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object(Timber\Post)#3742 (44) { ["ImageClass"]=> string(12) "Timber\Image" ["PostClass"]=> string(11) "Timber\Post" ["TermClass"]=> string(11) "Timber\Term" ["object_type"]=> string(4) "post" ["custom"]=> array(5) { ["_wp_attached_file"]=> string(31) "JTF_DisasterPreparednessJTF.pdf" ["wpmf_size"]=> string(5) "69146" ["wpmf_filetype"]=> string(3) "pdf" ["wpmf_order"]=> string(1) "0" ["searchwp_content"]=> string(5744) "October 2014 DISASTER PERCEPTIONS AND PREPAREDNESS Mark Baldassare, Dean Bonner, Lunna Lopes, Jui Shrestha  Most Californians have limited knowledge about preparing for a disaster. When asked how much they know about steps they can take to prepare for a disaster such as a major earthquake, only one in three Californians (33%) say they are very knowledgeable, while slightly more than half (54%) claim to be somewhat knowledgeable. About one in 10 adults admit to being not too (8%) or not at all (4%) knowledgeable about this subject. Levels of knowledge were similar in 2006 (29% very, 52% somewhat knowledgeable). Knowledge of disaster preparedness is similar across regions. Whites (46%) are more than twice as likely as Latinos (21%) to say they are very knowledgeable. Men (37%) are somewhat more likely than women (29%) and homeowners (37%) are somewhat more likely than renters (29%) to be very knowledgeable.  Many Californians are worried about the potential impact of a disaster on their household. More than six in 10 Californians are either very (28%) or somewhat (36%) worried that a household member will experience personal injury, property damage, or that a disaster such as a major earthquake will result in a major disruption of their household routine. Californians today are somewhat more likely than they were in 2006 to be very worried (28% to 20% in 2006). Today, Californians in Los Angeles County (38%) are more likely than those in the Central Valley (29%), the San Francisco Bay Area (24%), the Inland Empire (22%), and Orange/San Diego Counties (19%) to be very worried about the impact of a disaster. Latinos (48%) are by far the most likely racial/ ethnic group to be very worried (27% Asians, 21% blacks, and 15% whites). Women (33%) and renters (35%) are more likely than men (23%) and homeowners (23%) to be very worried.  Californians are more likely to have a disaster supplies kit than a definite disaster plan. Fifty-two percent of Californians report having a disaster supplies kit, while 47% say they do not have one. More Californians reported having a kit in 2006 (60% yes, 40% no). Residents in Los Angeles County (57%) are the most likely to report having a disaster kit, followed by those in the San Francisco Bay Area (53%), the Inland Empire (49%), Orange/San Diego Counties (49%), and the Central Valley (47%). Among racial/ethnic groups, whites (55%) are the most likely to have a disaster plan, followed by blacks (50%), Latinos (49%), and Asians (47%). Six in 10 Californians age 35 and older (59%) have a disaster kit, while a similar share of those 18 to 34 (58%) do not have one. Fewer than half of Californians (44%) say they have a definite disaster plan, while about half (51%) say they do not have one. Findings were similar in 2006 (47% yes, 48% no). Today, fewer than half across regions report having a definite disaster plan. Asians (53%) and whites (48%) are more likely than blacks (39%) and Latinos (36%) to have such a plan.  Confidence in federal readiness has risen, but Californians still trust state and local governments more. Two in three Californians have a great deal (20%) or some (46%) confidence in the federal government’s readiness to respond to disasters; three in ten have very little (22%) or no confidence (10%). This marks a sharp increase from 2006, when only four in 10 expressed confidence (9% great deal, 32% some). Today, residents in Los Angeles County (26%) are the most likely to be very confident about the federal government, followed by those in the San Francisco Bay Area (19%), Orange/San Diego Counties (18%), the Central Valley (17%), and the Inland Empire (16%). Californians have more confidence in their state and local government: nearly three in four have a great deal (27%) or some (46%) confidence, while one in four have very little (18%) or no confidence (7%). This marks a 14 point increase in confidence since 2006 (13% great deal, 46% some). Today, residents in Los Angeles County and the San Francisco Bay Area (31% each) are the most likely to be very confident, followed by those in Orange/San Diego Counties (26%), the Central Valley (24%), and the Inland Empire (19%). Asians (40%) and Latinos (31%) are more likely than blacks and whites (21% each) to be very confident about state and local government readiness. www.ppic.org DISASTER PERCEPTIONS AND PREPAREDNESS October 2014 How worried are you that you and the members of your household will experience personal injury, property damage or a major disruption of your routine if there is a disaster, such as a major earthquake? All adults 28 36 24 11 Central Valley San Francisco Bay Area Los Angeles Orange/San Diego 29 24 38 19 28 26 17 39 29 7 37 15 10 37 33 11 Very worried Somewhat worried Not too worried Not at all worried Inland Empire 22 45 21 11 0 20 40 60 80 100 % Does your household have a disaster supplies kit equipped with food, water, and other essential supplies? 1% Does your household have a definite disaster plan in case of an earthquake, flood, or other disaster? 4% 1% 47% 52% 51% 44% Yes No Don't know Yes No Not very definite plan (vol) Don't know 100 80 60 % 40 20 0 How much confidence do you have in the ____________ government in terms of their readiness to respond to disasters, such as a major earthquake in California? Federal 10 24 22 34 32 9 2006 46 20 2014 100 80 60 % 40 20 0 State and local 11 7 18 28 46 46 13 2006 27 2014 None Very little Some A great deal Sources: PPIC Statewide Surveys, March 2006 (2,002 adults) and September 2014 (1,702 adults). Margin of error for all adults is ±2% in March 2006 and ±3.6% in September 2014; the margins of error for subgroups are larger. Contact: surveys@ppic.org www.ppic.org" } ["___content":protected]=> string(140) "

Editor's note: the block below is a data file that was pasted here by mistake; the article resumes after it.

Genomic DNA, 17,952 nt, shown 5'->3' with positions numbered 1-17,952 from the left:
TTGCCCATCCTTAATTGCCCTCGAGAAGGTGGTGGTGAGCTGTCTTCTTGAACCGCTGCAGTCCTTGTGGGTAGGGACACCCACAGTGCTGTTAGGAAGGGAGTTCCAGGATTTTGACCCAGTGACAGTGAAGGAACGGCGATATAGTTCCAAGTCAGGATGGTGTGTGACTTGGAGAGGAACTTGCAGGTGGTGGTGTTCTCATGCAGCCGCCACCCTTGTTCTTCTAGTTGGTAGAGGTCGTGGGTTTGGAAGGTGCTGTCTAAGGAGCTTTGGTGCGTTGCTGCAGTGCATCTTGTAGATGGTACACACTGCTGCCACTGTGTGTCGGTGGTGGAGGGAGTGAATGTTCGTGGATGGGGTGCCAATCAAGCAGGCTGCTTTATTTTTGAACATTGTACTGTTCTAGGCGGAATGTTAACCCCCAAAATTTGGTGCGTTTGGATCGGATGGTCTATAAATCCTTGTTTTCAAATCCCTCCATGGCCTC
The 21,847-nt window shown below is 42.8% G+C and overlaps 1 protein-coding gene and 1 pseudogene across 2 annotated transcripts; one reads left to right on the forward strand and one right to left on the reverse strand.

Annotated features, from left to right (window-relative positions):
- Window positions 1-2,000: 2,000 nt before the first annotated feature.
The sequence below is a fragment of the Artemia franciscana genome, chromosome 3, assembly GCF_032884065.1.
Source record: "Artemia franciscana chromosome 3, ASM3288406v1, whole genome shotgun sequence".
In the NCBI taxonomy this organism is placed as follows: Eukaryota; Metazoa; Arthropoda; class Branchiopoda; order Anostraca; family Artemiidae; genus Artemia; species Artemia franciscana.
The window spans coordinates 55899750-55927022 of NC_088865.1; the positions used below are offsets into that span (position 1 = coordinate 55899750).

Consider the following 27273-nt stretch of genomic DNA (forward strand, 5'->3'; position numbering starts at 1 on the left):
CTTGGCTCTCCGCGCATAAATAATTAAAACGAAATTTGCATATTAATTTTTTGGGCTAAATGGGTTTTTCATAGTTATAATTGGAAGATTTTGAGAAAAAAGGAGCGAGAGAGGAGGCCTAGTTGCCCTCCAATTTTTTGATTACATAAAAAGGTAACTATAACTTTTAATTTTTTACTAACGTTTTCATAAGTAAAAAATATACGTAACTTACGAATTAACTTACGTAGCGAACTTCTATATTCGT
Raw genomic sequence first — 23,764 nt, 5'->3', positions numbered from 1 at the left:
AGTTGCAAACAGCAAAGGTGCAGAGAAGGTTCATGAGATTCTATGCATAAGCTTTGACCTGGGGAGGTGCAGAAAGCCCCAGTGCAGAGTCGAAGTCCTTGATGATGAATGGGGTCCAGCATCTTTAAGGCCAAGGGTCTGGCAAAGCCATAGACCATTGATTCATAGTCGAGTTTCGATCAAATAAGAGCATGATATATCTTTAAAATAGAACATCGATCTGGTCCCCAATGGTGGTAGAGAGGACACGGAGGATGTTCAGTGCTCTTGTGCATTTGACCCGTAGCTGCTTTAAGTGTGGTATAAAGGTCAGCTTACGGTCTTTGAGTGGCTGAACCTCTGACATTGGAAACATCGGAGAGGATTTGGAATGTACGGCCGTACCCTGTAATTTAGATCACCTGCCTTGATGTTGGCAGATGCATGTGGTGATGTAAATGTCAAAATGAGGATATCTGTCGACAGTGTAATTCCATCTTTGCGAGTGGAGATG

JTF DisasterPreparednessJTF

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When asked how much they know about steps they can take to prepare for a disaster such as a major earthquake, only one in three Californians (33%) say they are very knowledgeable, while slightly more than half (54%) claim to be somewhat knowledgeable. About one in 10 adults admit to being not too (8%) or not at all (4%) knowledgeable about this subject. Levels of knowledge were similar in 2006 (29% very, 52% somewhat knowledgeable). Knowledge of disaster preparedness is similar across regions. Whites (46%) are more than twice as likely as Latinos (21%) to say they are very knowledgeable. Men (37%) are somewhat more likely than women (29%) and homeowners (37%) are somewhat more likely than renters (29%) to be very knowledgeable.  Many Californians are worried about the potential impact of a disaster on their household. More than six in 10 Californians are either very (28%) or somewhat (36%) worried that a household member will experience personal injury, property damage, or that a disaster such as a major earthquake will result in a major disruption of their household routine. Californians today are somewhat more likely than they were in 2006 to be very worried (28% to 20% in 2006). Today, Californians in Los Angeles County (38%) are more likely than those in the Central Valley (29%), the San Francisco Bay Area (24%), the Inland Empire (22%), and Orange/San Diego Counties (19%) to be very worried about the impact of a disaster. Latinos (48%) are by far the most likely racial/ ethnic group to be very worried (27% Asians, 21% blacks, and 15% whites). Women (33%) and renters (35%) are more likely than men (23%) and homeowners (23%) to be very worried.  Californians are more likely to have a disaster supplies kit than a definite disaster plan. Fifty-two percent of Californians report having a disaster supplies kit, while 47% say they do not have one. More Californians reported having a kit in 2006 (60% yes, 40% no). Residents in Los Angeles County (57%) are the most likely to report having a disaster kit, followed by those in the San Francisco Bay Area (53%), the Inland Empire (49%), Orange/San Diego Counties (49%), and the Central Valley (47%). Among racial/ethnic groups, whites (55%) are the most likely to have a disaster plan, followed by blacks (50%), Latinos (49%), and Asians (47%). Six in 10 Californians age 35 and older (59%) have a disaster kit, while a similar share of those 18 to 34 (58%) do not have one. Fewer than half of Californians (44%) say they have a definite disaster plan, while about half (51%) say they do not have one. Findings were similar in 2006 (47% yes, 48% no). Today, fewer than half across regions report having a definite disaster plan. Asians (53%) and whites (48%) are more likely than blacks (39%) and Latinos (36%) to have such a plan.  Confidence in federal readiness has risen, but Californians still trust state and local governments more. Two in three Californians have a great deal (20%) or some (46%) confidence in the federal government’s readiness to respond to disasters; three in ten have very little (22%) or no confidence (10%). This marks a sharp increase from 2006, when only four in 10 expressed confidence (9% great deal, 32% some). Today, residents in Los Angeles County (26%) are the most likely to be very confident about the federal government, followed by those in the San Francisco Bay Area (19%), Orange/San Diego Counties (18%), the Central Valley (17%), and the Inland Empire (16%). Californians have more confidence in their state and local government: nearly three in four have a great deal (27%) or some (46%) confidence, while one in four have very little (18%) or no confidence (7%). This marks a 14 point increase in confidence since 2006 (13% great deal, 46% some). Today, residents in Los Angeles County and the San Francisco Bay Area (31% each) are the most likely to be very confident, followed by those in Orange/San Diego Counties (26%), the Central Valley (24%), and the Inland Empire (19%). Asians (40%) and Latinos (31%) are more likely than blacks and whites (21% each) to be very confident about state and local government readiness. www.ppic.org DISASTER PERCEPTIONS AND PREPAREDNESS October 2014 How worried are you that you and the members of your household will experience personal injury, property damage or a major disruption of your routine if there is a disaster, such as a major earthquake? All adults 28 36 24 11 Central Valley San Francisco Bay Area Los Angeles Orange/San Diego 29 24 38 19 28 26 17 39 29 7 37 15 10 37 33 11 Very worried Somewhat worried Not too worried Not at all worried Inland Empire 22 45 21 11 0 20 40 60 80 100 % Does your household have a disaster supplies kit equipped with food, water, and other essential supplies? 1% Does your household have a definite disaster plan in case of an earthquake, flood, or other disaster? 4% 1% 47% 52% 51% 44% Yes No Don't know Yes No Not very definite plan (vol) Don't know 100 80 60 % 40 20 0 How much confidence do you have in the ____________ government in terms of their readiness to respond to disasters, such as a major earthquake in California? Federal 10 24 22 34 32 9 2006 46 20 2014 100 80 60 % 40 20 0 State and local 11 7 18 28 46 46 13 2006 27 2014 None Very little Some A great deal Sources: PPIC Statewide Surveys, March 2006 (2,002 adults) and September 2014 (1,702 adults). 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